PIDDYBOT – A Self Balancing Teaching Tool.


After I built the tiny balancing robot using an IR sensor for stabilization, there was a comment on the youtube video about how it would be a good thing for kids to build and learn about PID controls. I thought that was a great idea, the only problem was that that tiny robot was the simplest of balancing robots. It was just an on off switch for telling the motor which way to move. There was no actual PID implementation in that system. So that got me thinking about how it would have been really cool if in one of my classes where I was learning about control theory I had a robot that actually let you see the changes in a PID system in real time. I decided to take it upon myself to create such a robot.

The basic plan I had in my head was to make it as simple and small as possible – while making it possible for anyone to build themselves. The components consist of:


Always be Knolling (No IMU Whoops!)

Always be Knolling (No IMU Whoops!)

First I figured out how small I could make the PCB and still have everything fit. I actually made the PCB a long time ago and it was one of the first I made, so I probably could have made it smaller; I’m happy with the size now.

Front - Back OSHpark

Front – Back OSHpark

I designed it to have the Arduino just basically fit right into the center of it, that way all the connections are good and secure and it just makes it easier. I know I could have designed a micro-controller onto my own board, maybe in the future. The size of the board determined the size of the body. I made it so the PCB was basically the only thing requiring any assembly. I also made mine with the IMU was facing upwards. Now, I don’t think it actually matters which way you mount the IMU as long as its not transversely angled with regards to the pivot point. All you would have to do is alter the code for the correct reading to be used. The reason two batteries are used is to increase the voltage. I was using SparkFun’s voltage booster to use a single battery, but when it hits 600mA it shuts off. When the robot suddenly jerks the motors, it can possibly go higher than the 600mA limit and shuts the system down. By having two batteries you get 3.7+3.7 = ~7.4V, which is fine for all of these components, and the IMU is run off of the Arduino(3v3).

Next was the body(chassis) design. I knew what motors I was going to be using, and thankfully the dimensions were readily available so I started up my favourite modelling software and went to town. I somehow designed it perfectly(this never happens) so that when the PCB was put into the slot, it was snug enough that no mounting hardware was required. If your print is a little loose, there are mounting holes in the PCB. I actually messed up a little with the battery tray in the back, its too close so for these to fit in with the Arduino there; you need to use an elastic or something to secure them, no big deal. The updated model on Thingiverse is corrected for more space, so they will fit.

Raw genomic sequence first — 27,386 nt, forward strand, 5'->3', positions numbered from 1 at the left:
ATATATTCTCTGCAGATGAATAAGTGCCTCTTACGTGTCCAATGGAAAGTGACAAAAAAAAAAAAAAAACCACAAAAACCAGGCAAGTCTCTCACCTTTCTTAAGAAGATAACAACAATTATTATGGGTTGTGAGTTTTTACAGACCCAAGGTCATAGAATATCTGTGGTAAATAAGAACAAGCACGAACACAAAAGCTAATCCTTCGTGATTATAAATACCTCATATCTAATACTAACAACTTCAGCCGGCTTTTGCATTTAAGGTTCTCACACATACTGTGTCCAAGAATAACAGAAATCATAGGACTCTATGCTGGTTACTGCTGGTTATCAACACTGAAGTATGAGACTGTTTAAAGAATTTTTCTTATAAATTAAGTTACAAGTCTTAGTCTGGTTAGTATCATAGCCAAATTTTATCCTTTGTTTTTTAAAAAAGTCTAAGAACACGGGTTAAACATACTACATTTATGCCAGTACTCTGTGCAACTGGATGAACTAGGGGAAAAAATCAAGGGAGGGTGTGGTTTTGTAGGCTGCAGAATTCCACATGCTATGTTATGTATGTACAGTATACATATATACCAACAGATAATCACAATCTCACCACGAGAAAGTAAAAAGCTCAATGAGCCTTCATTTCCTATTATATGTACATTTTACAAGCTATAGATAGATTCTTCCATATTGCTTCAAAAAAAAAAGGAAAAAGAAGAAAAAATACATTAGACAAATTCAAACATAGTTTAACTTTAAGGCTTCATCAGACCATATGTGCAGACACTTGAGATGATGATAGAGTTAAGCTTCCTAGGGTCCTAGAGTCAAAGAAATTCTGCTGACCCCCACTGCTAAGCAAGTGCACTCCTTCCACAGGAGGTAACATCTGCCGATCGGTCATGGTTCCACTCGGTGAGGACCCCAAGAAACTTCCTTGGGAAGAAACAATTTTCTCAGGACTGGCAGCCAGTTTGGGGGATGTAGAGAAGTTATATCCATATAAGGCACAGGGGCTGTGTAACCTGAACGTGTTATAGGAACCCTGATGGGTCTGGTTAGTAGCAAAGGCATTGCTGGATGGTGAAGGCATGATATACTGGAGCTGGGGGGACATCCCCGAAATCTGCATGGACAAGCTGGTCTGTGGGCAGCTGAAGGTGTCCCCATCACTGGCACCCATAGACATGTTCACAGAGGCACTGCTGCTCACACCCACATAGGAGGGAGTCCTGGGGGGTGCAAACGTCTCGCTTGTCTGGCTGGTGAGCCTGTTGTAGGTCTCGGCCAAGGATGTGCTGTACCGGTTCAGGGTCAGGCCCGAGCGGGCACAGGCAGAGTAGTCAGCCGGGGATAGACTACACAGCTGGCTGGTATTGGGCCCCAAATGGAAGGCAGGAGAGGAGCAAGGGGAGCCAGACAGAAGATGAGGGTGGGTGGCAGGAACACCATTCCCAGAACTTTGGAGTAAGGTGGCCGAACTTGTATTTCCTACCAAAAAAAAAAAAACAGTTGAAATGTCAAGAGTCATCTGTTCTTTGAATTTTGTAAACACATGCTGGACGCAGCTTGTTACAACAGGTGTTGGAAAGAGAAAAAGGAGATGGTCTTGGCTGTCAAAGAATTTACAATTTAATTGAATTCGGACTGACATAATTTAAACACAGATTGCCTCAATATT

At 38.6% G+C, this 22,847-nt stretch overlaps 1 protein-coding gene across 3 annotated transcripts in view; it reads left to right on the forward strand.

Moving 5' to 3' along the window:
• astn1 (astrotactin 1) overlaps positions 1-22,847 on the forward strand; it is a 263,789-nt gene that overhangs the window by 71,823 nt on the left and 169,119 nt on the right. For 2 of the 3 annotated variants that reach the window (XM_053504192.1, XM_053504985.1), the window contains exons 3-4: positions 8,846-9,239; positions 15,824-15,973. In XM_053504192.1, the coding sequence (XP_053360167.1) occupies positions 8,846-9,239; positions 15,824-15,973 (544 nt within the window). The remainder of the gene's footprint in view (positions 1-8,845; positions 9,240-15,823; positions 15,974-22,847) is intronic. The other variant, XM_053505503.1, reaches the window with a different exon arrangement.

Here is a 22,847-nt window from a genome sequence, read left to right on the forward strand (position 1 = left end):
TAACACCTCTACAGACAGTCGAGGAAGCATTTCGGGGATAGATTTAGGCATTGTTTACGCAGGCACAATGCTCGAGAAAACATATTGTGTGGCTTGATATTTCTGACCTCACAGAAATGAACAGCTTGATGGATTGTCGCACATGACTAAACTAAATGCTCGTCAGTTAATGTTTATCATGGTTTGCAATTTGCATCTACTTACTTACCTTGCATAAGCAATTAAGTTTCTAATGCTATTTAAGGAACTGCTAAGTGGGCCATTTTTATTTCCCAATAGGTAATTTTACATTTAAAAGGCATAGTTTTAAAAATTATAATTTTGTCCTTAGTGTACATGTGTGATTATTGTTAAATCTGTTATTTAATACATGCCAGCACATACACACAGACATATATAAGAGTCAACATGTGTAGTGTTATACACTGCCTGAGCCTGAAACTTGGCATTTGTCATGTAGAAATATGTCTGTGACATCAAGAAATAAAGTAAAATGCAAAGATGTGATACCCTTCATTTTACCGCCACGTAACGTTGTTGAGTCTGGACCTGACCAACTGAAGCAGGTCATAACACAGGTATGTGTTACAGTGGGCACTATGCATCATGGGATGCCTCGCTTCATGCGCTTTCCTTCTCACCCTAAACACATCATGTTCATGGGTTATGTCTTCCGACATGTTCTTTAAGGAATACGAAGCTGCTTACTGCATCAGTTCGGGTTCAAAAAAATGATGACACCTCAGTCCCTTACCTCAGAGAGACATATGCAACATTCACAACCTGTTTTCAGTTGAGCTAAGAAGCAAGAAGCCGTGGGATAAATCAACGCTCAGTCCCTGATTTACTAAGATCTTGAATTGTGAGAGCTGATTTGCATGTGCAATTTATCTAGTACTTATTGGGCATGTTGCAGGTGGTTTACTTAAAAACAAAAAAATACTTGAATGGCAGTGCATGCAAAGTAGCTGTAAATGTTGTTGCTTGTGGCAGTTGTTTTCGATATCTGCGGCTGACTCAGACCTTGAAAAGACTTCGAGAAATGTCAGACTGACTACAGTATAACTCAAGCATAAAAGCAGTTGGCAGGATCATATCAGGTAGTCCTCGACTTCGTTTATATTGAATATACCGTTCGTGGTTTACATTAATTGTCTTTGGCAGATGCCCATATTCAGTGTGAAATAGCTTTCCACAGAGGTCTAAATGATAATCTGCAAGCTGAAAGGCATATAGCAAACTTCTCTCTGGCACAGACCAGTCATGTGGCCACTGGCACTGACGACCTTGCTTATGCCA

Before you install the motors you need to take two jumper cables and cut them in half and solder them onto the motor connections. These will be the leads from the motors to the motor controller.  It doesn’t really matter which you solder to, as you can just switch them around on the PCB connections. Then its just as simple as putting the wires through the hole and screwing the motors onto the chassis. The space will be tight near the connections, but should fit perfectly. I opted for two motors in this design so in the future I could turn it into a remote controlled or autonomous vehicle. It needed to have the ability to turn. I’m planning on making a xBee version of the PCB that accepts an xBee module for remote controlling.

Assembled 2

Assembled 2

Now on to the code… This is in no way finished, but it does allow for the tuning of the PID and all that. It is not very neat or tidy and its assembled from several different projects. I have to give thanks to this bildr tutorial as well as the FreeSixIMU Library which was modified from this FreeIMU Library from varesano. You will need to download the library from the bildr tutorial. You can download my program here. PIDDYPROGRAM_V2_Upload – It is pretty rough, if there are any questions at all, don’t hesitate to ask! – There is a little extra feature in the code, it actually has a sort of positioning return system even without encoders. It basically takes the amount of time the motors are tuning in each direction and the speed and figures out how far away it is from its first position, you can see this in the video. I will be updating the code, but I probably won’t be making a GitHub folder for it. If there are major updates I will post them here and announce them on twitter. Be sure to follow! 

Once you upload it you can start figuring out how to tune your own self balancing PID system. Don’t get too frustrated!


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